The conclusion that stepped up plan (b) will not, in the opinion of the National Board of Estimates, accomplish the stated purpose of overthrowing Castro from within, and moreover will be attributable to the United States and cause loss of face by the United States, and
Modified plan (b) will contribute importantly to our intelligence gathering and will impede Castro regimeʼs economic progress but will not be sufficient to frustrate the regimeʼs progress in view of the evidences of substantial Soviet technical assistance.

The above all lead to the conclusion that with the passage of time, it is possible there will evolve in Cuba a stronger rather than a weaker Castro dominated communist state, fully oriented to Moscow, to serve on the one hand as a model for similar actions by disciplined groups throughout Latin America, and on the other as a bridgehead for Soviet subversive activities in Central and South America. Being dominated by Moscow, such a Cuba would also serve as a possible location for MRBMs, for COMINT and ELINT facilities targeted against United States activities, most particularly Canaveral, and finally as an ECM station which might adversely affect our space and missile work.

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Therefore it seems to me a more aggressive action is indicated than any heretofore considered, and should be patterned along the following lines:


An immediate continuing aggressive political action designed to awaken and alarm all of Latin America and all of the free world as to the extreme dangers inherent in the present Cuban situation.

Appropriate actions should be taken through domestic and foreign press media to inform and alarm the people, through the United Nations, through the Organization of American States and its subcommittees, by contact with each free world country at the level of head of state, foreign minister and ambassador, and through semi-public or private organizations such as labor, church, farm cooperatives, youth groups, et cetera.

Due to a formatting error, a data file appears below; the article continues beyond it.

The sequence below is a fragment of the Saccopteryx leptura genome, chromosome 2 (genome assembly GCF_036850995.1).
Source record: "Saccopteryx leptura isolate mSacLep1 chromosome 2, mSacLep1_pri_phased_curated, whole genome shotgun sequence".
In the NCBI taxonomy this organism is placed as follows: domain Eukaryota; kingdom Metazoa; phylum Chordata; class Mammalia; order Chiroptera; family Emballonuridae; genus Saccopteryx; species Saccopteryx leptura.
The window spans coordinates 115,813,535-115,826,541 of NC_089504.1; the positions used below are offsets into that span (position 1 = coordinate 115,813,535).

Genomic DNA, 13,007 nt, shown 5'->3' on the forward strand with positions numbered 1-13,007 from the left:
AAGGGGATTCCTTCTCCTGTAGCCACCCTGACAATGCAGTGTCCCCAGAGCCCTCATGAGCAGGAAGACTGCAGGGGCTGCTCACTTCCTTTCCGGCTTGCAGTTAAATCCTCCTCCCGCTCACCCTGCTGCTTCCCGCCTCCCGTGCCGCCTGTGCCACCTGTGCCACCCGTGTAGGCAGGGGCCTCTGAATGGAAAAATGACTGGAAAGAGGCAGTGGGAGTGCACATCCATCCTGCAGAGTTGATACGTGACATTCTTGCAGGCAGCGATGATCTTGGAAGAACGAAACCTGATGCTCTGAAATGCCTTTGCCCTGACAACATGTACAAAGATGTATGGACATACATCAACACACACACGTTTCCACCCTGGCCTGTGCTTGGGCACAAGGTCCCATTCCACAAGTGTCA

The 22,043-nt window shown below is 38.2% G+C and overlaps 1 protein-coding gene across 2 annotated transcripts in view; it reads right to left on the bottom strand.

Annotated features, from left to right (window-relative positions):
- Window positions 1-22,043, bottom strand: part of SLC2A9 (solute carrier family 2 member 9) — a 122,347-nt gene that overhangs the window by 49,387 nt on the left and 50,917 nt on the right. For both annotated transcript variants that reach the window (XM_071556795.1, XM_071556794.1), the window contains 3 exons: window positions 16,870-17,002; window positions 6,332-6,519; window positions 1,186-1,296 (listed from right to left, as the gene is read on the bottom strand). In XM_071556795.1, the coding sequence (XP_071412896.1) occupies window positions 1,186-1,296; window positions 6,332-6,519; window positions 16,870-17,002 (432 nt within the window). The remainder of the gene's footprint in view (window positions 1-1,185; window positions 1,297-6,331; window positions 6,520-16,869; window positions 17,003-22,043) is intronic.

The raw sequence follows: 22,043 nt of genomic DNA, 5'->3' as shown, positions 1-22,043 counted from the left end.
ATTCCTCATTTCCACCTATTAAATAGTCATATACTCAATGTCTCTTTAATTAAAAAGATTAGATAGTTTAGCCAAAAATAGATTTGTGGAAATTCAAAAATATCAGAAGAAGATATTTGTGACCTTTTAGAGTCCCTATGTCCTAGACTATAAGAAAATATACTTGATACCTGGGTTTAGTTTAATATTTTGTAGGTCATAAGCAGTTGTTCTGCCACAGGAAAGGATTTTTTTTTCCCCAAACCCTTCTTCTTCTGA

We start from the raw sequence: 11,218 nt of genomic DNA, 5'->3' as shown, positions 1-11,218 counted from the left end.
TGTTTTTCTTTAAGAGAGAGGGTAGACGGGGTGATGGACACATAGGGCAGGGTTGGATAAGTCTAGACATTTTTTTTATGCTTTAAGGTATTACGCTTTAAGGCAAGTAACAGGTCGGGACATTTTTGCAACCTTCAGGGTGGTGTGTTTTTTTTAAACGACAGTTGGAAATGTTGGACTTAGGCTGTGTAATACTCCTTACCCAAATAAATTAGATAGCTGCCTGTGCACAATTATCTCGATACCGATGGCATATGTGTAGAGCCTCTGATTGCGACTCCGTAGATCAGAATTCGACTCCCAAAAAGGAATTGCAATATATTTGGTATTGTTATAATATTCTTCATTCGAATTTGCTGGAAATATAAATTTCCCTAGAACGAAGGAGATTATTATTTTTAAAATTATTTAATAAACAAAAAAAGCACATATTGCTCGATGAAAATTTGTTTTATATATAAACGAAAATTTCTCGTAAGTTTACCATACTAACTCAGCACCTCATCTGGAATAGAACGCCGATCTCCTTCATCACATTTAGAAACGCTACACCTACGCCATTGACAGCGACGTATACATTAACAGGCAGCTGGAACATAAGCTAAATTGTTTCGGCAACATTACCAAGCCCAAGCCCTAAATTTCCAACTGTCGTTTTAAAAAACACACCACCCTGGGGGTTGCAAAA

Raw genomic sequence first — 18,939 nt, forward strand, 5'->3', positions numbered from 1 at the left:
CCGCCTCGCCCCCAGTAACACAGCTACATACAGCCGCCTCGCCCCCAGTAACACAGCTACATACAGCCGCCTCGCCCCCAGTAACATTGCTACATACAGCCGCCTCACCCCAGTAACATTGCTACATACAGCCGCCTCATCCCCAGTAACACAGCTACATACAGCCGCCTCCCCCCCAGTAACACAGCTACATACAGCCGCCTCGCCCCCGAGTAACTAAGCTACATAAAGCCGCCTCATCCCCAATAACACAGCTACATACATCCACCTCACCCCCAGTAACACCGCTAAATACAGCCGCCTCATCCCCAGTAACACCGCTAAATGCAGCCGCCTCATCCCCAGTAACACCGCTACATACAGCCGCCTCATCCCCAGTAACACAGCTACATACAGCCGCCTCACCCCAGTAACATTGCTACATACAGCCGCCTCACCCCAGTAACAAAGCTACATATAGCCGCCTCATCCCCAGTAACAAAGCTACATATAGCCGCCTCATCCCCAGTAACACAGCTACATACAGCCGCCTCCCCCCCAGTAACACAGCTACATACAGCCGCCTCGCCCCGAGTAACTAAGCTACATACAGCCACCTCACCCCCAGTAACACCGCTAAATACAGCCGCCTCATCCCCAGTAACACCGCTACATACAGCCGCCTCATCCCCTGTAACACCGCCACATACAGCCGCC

[5 lines of source text not declassified]
The instantaneous commitment of sufficient armed forces to occupy the country, destroy the regime, free the people, and establish in Cuba a peaceful country which will be a member of the community of American states.

It is possible, though in my opinion improbable, that actions taken under (1) above would in themselves be sufficient to cause destruction of the Castro regime from dissension and disaffections within the regime itself which would obviate steps (2) or (3).

Alternatively, actions under (1) above might cause internal strife of sufficient proportion to prompt the action outlined under (3) above with no further provocation.

Concurrently with this plan, we should go forward with all possible activities called for under plan (b).

  1. Source: Central Intelligence Agency, DCI (McCone) Files: Job 80-B01285A, Box 6, DCI Meetings with the President, 1 July 1962-31 December 1962. Secret; Eyes Only. Drafted by McCone. On August 22 McCone briefed President Kennedy on the meeting in Ruskʼs office on the previous day; see Document 382. The President expressed concern about developments in Cuba and agreed that policy considerations growing out of those developments would be discussed at the meeting at the White House scheduled for August 23. (Ibid.)
  2. Printed from a copy that bears this typed signature.
  3. Printed from a copy that bears these typed initials.